Unlike wet rot, dry rot is a single type of fungus. Dry rot is the colloquial name for the fungus Serpula Lacrymans, which can settle into timber and woodwork and begin consuming and destroying it with as little as 20% moisture in the wood.

    Because of this, dry rot can spread far further than wet rot. In both cases, capillary action allows the water to spread through the wood, but since wet rot requires an environment with a much higher moisture concentration in order to grow, it tends to only spread a limited distance. On the other hand, dry rot can easily spread further and consume more of the organic compounds in the wood as it progresses.

    Dry rot is most often whiteish-yellow in colour, and will often form cotton-like sheets that reach through exterior brickwork. Sometimes, large, fungal flowering bodies can be present if the rot has reached an advanced stage.

    Where Should I Look for Dry Rot?

    Because of the hardy and durable nature of dry rot, it is important to thoroughly inspect the timber in your property for signs of dry rot. Don't forget to check areas that receive low levels of ventilation for dry rot, such as underfloor spaces that lack proper anti-damp proofing, as well as gaps immediately under roofs.

    What are the Symptoms of Dry Rot?

    The following symptoms of dry rot are important to bear in mind:

    • Timber shrinkage – the rot has consumed the timber’s interior
    • Cracking along the grain – the grain is the direction that water will find the easiest to move along with capillary action, which is why the fungus will likely also move that way
    • Soft timber – the fungus will have consumed enough of the timber to weaken it
    • Red dust – this comes from fungal spores and may be present near other higher concentrations of the fungus
    • Damp musty smell – a combination of spores, decaying wood, and stagnant water that has been pulled along into place by capillary action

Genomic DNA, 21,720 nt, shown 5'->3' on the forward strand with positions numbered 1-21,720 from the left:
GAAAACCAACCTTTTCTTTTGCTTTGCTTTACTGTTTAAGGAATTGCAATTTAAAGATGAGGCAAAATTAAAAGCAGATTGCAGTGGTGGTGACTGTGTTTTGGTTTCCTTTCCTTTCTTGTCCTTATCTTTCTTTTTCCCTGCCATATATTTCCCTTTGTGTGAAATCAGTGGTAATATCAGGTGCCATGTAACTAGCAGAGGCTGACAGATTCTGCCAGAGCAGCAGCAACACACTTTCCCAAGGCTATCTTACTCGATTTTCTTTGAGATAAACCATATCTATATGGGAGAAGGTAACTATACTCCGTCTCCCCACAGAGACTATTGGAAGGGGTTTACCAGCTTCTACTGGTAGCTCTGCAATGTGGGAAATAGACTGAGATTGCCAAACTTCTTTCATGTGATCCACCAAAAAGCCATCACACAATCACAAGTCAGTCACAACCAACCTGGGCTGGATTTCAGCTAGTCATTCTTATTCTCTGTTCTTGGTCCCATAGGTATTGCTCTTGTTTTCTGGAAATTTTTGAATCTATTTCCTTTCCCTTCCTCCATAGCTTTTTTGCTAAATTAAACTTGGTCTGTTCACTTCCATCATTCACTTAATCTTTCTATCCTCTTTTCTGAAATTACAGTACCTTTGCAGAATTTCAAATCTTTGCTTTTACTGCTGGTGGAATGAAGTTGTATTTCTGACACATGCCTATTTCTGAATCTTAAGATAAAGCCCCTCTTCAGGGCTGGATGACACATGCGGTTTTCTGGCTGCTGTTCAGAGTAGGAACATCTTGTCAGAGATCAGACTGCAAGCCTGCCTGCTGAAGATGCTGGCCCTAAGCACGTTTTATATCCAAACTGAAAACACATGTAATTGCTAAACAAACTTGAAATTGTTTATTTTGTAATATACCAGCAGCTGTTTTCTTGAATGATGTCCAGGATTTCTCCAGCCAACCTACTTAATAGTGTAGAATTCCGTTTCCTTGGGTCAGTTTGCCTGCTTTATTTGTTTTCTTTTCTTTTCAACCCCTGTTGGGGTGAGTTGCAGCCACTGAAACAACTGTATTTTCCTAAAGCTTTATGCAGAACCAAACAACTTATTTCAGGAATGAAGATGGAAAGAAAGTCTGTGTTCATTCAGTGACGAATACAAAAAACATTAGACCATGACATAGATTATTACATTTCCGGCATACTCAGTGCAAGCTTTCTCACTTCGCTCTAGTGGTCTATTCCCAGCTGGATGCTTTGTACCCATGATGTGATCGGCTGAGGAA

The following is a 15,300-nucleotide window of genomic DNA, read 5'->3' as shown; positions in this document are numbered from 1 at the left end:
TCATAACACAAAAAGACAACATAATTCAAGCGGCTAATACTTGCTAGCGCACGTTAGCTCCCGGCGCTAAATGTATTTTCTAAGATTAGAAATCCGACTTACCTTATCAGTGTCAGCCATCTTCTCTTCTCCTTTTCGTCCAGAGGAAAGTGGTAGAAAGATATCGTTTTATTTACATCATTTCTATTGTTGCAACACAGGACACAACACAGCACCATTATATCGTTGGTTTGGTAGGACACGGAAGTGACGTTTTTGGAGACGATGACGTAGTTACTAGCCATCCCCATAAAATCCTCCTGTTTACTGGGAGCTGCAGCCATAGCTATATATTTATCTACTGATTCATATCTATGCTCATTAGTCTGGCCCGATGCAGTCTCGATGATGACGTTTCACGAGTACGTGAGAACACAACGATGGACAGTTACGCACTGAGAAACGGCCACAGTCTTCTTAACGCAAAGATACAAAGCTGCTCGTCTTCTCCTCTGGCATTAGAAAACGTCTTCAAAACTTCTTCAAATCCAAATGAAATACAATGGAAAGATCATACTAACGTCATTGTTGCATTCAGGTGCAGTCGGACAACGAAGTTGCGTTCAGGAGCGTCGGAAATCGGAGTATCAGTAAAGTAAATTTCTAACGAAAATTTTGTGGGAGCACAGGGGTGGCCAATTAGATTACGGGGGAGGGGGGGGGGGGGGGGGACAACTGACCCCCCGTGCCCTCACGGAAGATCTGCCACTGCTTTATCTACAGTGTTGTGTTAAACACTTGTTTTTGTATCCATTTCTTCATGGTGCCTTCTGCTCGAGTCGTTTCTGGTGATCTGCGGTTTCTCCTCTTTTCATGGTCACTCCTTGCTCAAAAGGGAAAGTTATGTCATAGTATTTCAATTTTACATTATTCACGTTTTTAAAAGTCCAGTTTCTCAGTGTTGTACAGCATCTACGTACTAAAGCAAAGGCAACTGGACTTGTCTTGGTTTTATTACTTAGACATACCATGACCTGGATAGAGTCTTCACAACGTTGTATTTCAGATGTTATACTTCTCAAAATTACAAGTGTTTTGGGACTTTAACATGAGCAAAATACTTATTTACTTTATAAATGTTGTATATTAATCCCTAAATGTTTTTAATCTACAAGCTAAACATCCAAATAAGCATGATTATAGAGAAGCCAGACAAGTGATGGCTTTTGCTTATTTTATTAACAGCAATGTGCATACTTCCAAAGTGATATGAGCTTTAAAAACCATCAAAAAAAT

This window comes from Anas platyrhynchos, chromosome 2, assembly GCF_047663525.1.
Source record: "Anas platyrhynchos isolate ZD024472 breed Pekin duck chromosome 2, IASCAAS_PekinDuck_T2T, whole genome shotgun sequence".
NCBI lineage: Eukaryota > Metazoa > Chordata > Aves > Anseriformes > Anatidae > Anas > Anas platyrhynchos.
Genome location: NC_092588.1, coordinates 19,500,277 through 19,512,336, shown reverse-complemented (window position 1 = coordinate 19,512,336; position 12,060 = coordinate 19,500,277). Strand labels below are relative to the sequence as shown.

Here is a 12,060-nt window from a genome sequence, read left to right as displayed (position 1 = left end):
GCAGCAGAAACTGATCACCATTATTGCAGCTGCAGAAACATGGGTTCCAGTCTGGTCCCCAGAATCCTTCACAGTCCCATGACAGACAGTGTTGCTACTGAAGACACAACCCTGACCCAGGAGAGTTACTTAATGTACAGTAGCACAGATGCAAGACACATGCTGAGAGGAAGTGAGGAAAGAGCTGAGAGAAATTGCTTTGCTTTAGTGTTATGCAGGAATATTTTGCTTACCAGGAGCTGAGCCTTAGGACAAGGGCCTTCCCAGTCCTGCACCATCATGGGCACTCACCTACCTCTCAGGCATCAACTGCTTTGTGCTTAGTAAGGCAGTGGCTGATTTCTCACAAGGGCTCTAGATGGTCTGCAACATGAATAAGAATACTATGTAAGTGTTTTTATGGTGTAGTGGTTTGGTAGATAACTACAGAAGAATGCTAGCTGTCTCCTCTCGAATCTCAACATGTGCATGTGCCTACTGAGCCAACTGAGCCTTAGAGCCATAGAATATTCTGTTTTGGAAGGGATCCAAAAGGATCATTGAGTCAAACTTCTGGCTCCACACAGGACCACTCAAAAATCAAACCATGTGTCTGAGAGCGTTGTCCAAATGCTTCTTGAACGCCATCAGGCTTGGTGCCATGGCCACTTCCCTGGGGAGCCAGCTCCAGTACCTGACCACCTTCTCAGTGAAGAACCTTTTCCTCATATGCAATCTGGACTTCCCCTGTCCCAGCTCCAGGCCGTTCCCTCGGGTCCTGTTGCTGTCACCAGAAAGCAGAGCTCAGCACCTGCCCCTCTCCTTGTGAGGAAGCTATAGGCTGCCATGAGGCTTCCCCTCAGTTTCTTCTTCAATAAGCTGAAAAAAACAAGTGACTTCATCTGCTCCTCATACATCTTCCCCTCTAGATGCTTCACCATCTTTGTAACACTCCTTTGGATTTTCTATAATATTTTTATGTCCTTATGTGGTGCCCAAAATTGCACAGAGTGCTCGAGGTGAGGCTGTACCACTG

• Paint damage – cracking is often present as the wood underneath contracts due to fungal consumption

    How is Dry Rot Treatment Carried Out?

    In the same way as wet rot treatment, the first investigative step is to find the source of moisture that is causing the problem. This can be much harder with dry rot than wet rot, but our team of surveying experts are highly qualified, experienced, and well equipped with all the necessary tools needed to make progress in treating dry rot. Once the first stage is complete, the wood will be allowed to dry out so that the full extent of the problem can be observed.

    The next step then involves looking to see how extra sources of ventilation or other anti-humidity measures can be installed to prevent recurrences in the future. Finally, the rot will be eradicated via the removal and replacement of any damaged or unsafe timber. All remaining timbers will be irrigated and sterilised.

    What Makes Timber Vulnerable to Rot?

    The central vulnerability is a lack of waterproofing. If timbers have not been properly covered in some form of protective agent, then they are much more vulnerable. Alternatively, such protection may have worn away with time, and it could be that water has broken through into the timber’s interior or another part of its sub-surface structure.

    Garratt’s Damp & Timber specialise in the treatment and removal of wet rot and dry rot in London. For a quotation, please call our team on 0208 535 7536 today.